11        traversal = []
12
13        while queue:
14            level_length = len(queue)
15            current_level = []
16
17            for _ in range(level_length):
18                node = queue.popleft()
19                current_level.append(node.val)
20
21                for child in node.children:
22                    queue.append(child)
23
24            traversal.append(current_level)
25
26        return traversal

Java Solution

1
2java
3class Solution {
4    public List<List<Integer> > levelOrder(Node root) {
5        List<List<Integer> > result = new ArrayList<>();
6        if (root == null) return result;
7
8        Queue<Node> queue = new LinkedList<>();
9        queue.offer(root);
10
11        while (!queue.isEmpty()) {
12            List<Integer> level = new ArrayList<>();
13            int size = queue.size();
14            for (int i = 0; i < size; i++) {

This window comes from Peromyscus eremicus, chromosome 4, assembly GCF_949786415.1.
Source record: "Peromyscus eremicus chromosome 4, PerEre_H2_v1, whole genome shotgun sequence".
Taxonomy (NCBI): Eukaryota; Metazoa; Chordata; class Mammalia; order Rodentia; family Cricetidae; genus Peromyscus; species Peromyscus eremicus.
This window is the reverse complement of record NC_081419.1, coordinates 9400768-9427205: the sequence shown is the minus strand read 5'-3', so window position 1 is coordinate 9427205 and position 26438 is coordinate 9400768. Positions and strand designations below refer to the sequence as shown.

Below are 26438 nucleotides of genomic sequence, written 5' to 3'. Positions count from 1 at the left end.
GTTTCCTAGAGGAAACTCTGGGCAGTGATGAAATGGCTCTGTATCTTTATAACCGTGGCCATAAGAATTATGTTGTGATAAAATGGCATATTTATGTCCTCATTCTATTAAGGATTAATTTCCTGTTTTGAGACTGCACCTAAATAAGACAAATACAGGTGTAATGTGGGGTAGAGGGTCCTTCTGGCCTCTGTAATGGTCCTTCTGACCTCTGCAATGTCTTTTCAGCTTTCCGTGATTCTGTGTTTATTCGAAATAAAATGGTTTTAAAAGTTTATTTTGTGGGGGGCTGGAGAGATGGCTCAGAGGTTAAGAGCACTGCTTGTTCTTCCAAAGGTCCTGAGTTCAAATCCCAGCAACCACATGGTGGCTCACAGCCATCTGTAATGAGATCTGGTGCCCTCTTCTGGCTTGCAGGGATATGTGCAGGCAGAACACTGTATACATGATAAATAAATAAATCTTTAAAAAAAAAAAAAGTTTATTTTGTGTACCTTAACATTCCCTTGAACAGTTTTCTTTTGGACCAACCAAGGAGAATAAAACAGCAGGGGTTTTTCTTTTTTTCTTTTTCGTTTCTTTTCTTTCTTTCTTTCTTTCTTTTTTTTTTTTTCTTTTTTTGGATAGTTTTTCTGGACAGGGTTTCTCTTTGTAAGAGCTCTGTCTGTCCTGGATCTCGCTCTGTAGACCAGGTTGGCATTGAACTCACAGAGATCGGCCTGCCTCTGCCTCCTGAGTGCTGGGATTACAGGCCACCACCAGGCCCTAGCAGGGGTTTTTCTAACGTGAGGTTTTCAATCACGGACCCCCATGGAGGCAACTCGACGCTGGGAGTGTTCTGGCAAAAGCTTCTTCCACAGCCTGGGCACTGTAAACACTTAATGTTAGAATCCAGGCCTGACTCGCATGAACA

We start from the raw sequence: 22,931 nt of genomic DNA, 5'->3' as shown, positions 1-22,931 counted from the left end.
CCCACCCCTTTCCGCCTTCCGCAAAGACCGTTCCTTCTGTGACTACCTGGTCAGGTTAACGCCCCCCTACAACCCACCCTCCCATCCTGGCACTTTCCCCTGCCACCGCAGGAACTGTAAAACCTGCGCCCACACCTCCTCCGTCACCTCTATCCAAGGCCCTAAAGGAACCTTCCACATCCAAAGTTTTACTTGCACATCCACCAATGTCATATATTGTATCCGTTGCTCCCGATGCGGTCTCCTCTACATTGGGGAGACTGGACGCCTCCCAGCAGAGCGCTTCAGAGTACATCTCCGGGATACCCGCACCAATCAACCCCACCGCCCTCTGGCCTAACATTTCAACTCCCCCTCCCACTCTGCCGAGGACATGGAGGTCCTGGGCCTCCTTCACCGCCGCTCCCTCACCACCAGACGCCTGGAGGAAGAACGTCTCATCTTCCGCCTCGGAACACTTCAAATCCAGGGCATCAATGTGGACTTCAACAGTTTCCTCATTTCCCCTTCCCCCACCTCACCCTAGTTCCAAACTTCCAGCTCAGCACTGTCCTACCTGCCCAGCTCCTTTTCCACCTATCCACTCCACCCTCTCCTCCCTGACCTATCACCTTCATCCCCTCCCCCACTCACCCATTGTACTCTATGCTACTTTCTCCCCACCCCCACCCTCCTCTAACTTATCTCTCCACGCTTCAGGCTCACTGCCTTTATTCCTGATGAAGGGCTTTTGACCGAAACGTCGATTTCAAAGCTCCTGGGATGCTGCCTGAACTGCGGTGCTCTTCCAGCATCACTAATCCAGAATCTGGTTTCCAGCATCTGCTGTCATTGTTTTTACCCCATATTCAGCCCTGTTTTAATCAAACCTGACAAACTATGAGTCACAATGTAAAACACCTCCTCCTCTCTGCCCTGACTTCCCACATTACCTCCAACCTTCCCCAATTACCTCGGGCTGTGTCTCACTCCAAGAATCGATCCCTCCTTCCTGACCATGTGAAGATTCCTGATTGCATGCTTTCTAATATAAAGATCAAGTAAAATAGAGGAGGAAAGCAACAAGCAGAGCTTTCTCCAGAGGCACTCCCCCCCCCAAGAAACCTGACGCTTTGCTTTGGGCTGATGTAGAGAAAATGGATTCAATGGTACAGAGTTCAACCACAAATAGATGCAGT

15                Node node = queue.poll();
16                level.add(node.val);
17                queue.addAll(node.children);
18            }
19            result.add(level);
20        }
21        return result;
22    }
23}

JavaScript Solution

1
2javascript
3var levelOrder = function(root) {
4    if (!root) {
5        return [];
6    }
7    
8    const queue = [root];
9    const ans = [];
10    
11    while(queue.length > 0) {
12        const currentLevel = [];
13        const length = queue.length;
14        
15        for(let i = 0; i < length; i++) {
16            const node = queue.shift();
17            currentLevel.push(node.val);
18            queue.push(...node.children);
19        }
20        
21        ans.push(currentLevel);
22    }
23    
24    return ans;
25};

C++ Solution

1
2c++
3class Solution {
4public:
5    vector<vector<int>> levelOrder(Node* root) {
6        if (root == nullptr) {
7            return {};
8        }
9
10        vector<vector<int>> ans;
11        queue<Node*> q{{root}};
12
13        while (!q.empty()) {
14            vector<int> currLevel;
15            for (int sz = q.size(); sz > 0; --sz) {
16                Node* node = q.front();
17                q.pop();
18                currLevel.push_back(node->val);
19                for (Node* child : node->children) {
20                    q.push(child);
21                }
22            }
23            ans.push_back(currLevel);